As the world grows and changes, so must the way we do business. How we have been doing things in just a 10-year time span is suddenly passé. Just as with digital advancements, change comes with each new generation.
As our workforce is growing older, we are ushering in a younger demographic to attract. For some time, the “hot” demographic has been those in their mid-20s to mid-30s, popularly known as Millennials. Given their ages, most Millennials should be fully ingrained in our workforce. They may not yet be corporate business owners, but many are well on their way as managers or mid-to-high-level associates. If they haven’t made strides toward those key positions, then they may already be business owners as entrepreneurs. The size of the Millennial population peaked at 78 million; at its height, the Baby Boom generation numbered 74 million. Companies have been keenly aware of the Millennial superpower and have catered how they do business with them accordingly, as both consumers and integral members of the workforce.
New Kid(s) on the Block
Although Millennials are the dominant generation in size, there is a new generation on the horizon—Generation Z (Gen Z). If Millennials were born into the age of information, then Gen Z is the age of authenticity. The oldest of this generation is graduating college and will soon be part of the working world. Companies are beginning to shift their focus to defining this new generation so they can become more relevant to them. Nowhere is this more evident than in marketing.
Just look at the Gen Z business-to-consumer space with retail brands. What a fertile testing ground once Gen Z becomes more dominant and integrated into the workforce. What marketers have learned is that Gen Z is redefining the digital age. They have always seen themselves as part of a global community and want to be marketed to in a way that’s as culturally, technologically and economically diverse as they are. The age of information made the age of authenticity possible.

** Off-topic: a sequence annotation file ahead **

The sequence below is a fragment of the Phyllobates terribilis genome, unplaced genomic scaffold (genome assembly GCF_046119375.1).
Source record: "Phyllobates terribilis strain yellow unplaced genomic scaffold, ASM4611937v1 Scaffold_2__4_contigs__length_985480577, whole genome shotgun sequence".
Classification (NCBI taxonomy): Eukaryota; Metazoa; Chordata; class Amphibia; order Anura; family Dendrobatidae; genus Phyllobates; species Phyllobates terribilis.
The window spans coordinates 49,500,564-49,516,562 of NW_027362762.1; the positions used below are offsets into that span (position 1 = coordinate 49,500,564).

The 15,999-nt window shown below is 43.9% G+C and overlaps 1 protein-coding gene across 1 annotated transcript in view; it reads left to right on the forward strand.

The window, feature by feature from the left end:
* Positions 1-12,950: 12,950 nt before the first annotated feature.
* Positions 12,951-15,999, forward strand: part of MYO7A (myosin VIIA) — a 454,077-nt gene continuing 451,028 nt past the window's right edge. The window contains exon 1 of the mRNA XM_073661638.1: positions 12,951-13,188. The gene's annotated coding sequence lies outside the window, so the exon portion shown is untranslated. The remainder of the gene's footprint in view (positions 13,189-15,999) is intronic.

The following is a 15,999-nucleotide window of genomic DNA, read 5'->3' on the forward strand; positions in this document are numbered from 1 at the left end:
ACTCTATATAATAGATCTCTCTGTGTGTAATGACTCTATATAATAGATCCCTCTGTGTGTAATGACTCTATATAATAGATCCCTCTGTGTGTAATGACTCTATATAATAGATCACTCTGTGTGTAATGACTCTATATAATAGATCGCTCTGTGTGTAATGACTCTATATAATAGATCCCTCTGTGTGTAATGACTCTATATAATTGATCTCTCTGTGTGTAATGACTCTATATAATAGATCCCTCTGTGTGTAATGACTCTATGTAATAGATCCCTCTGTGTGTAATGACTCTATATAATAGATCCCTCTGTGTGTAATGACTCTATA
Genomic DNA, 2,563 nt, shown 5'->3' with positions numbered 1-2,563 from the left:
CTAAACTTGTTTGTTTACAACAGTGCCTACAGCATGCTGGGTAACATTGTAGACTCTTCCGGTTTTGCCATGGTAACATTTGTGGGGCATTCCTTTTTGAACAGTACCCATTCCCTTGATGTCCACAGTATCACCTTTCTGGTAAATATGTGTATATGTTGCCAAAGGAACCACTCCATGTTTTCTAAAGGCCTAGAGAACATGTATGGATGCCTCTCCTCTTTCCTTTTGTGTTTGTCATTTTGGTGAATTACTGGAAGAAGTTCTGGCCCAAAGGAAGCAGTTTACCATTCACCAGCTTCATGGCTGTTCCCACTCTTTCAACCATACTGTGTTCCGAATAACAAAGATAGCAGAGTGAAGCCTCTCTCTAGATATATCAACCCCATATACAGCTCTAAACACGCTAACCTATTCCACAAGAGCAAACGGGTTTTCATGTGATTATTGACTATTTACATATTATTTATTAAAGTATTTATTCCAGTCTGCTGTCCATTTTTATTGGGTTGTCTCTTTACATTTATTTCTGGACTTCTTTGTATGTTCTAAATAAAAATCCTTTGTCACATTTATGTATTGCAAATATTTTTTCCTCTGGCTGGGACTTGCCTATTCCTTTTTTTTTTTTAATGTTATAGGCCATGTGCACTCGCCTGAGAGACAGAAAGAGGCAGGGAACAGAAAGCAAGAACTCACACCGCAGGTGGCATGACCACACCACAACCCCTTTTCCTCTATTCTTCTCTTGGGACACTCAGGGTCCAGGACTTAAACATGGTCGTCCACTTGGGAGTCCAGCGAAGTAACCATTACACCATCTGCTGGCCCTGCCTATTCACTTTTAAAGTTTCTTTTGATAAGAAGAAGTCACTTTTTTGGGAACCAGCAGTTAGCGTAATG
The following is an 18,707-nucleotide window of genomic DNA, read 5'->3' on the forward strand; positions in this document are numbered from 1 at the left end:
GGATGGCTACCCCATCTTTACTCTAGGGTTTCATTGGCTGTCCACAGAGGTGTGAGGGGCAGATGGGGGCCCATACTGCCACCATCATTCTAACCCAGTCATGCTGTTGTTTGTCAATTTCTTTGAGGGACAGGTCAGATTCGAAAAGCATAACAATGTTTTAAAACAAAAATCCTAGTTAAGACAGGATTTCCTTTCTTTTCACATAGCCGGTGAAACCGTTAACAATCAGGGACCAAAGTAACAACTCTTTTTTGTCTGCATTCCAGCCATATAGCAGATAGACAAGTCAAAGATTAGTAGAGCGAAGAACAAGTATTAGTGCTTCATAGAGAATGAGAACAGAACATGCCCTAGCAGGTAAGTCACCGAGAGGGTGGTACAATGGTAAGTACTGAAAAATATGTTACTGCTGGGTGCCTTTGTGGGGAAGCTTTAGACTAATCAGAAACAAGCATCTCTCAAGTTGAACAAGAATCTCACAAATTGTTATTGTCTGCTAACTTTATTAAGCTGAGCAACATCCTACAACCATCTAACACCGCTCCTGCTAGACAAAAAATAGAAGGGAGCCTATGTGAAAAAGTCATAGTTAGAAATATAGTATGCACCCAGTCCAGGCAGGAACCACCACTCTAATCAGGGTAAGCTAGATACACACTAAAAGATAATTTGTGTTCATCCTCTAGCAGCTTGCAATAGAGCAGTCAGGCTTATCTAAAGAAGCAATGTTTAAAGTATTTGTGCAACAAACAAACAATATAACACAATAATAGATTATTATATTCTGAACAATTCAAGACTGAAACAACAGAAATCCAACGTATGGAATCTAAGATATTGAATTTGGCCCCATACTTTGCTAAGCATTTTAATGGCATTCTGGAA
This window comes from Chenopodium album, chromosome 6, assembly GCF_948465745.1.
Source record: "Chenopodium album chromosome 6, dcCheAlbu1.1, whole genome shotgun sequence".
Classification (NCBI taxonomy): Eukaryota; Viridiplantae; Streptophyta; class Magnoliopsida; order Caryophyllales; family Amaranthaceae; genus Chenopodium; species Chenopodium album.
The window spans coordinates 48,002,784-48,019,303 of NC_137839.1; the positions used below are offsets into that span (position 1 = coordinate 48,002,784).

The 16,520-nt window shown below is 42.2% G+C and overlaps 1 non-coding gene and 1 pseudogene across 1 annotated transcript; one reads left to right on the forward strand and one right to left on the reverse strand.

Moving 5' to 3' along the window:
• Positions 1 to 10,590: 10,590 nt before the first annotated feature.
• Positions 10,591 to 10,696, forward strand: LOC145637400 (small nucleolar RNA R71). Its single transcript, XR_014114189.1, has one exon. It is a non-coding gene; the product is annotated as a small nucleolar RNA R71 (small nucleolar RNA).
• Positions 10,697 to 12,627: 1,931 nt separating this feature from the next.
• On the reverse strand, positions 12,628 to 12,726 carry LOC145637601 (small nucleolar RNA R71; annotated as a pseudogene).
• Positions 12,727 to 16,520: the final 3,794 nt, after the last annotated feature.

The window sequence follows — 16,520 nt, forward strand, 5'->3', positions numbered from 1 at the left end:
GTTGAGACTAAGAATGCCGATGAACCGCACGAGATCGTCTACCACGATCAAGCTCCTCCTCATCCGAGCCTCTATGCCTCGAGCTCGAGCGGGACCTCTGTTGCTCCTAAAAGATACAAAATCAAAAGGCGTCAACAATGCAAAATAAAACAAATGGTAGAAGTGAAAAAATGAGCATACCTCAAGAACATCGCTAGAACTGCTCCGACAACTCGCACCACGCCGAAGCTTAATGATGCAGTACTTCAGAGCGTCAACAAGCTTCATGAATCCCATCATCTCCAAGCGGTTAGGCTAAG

In their desire to be more authentic, Gen Z is using the digital landscape to reflect their ethos—to be themselves in a genuinely raw way without the polished facades featured in most marketing campaigns. Companies are listening and it shows in their marketing.
Target recently launched a social media account for their Instagram platform called Target Tag (@targettag and #targettag). Through @targettag, the company allowed their Gen Z consumers to have a global voice by getting them to share digital assets in their own social posts highlighting their experiences with the brand.
This helped Target maintain its brand relevancy with a younger demographic every time a photo was shared using the hashtag and as it was reposted to the Instagram account. A number of social media influencers were asked to join the launch, which gave the strategy a boost in reach, and expanded their efforts across social platforms like Snapchat and Twitter.
Leading up to our most recent election last November, Snapchat launched a campaign directly geared toward Gen Z voters in a way that let their voices be heard.
Marketing to Gen Z in the digital space has shown that brand relevance will drop if companies don’t cater to the generation as consumers. Gaining a deeper understanding of the audience you’re targeting means you can customize how your business approaches them. With Gen Z, authenticity isn’t a marketing tactic. It’s a requirement. Take advantage of the opportunity to learn.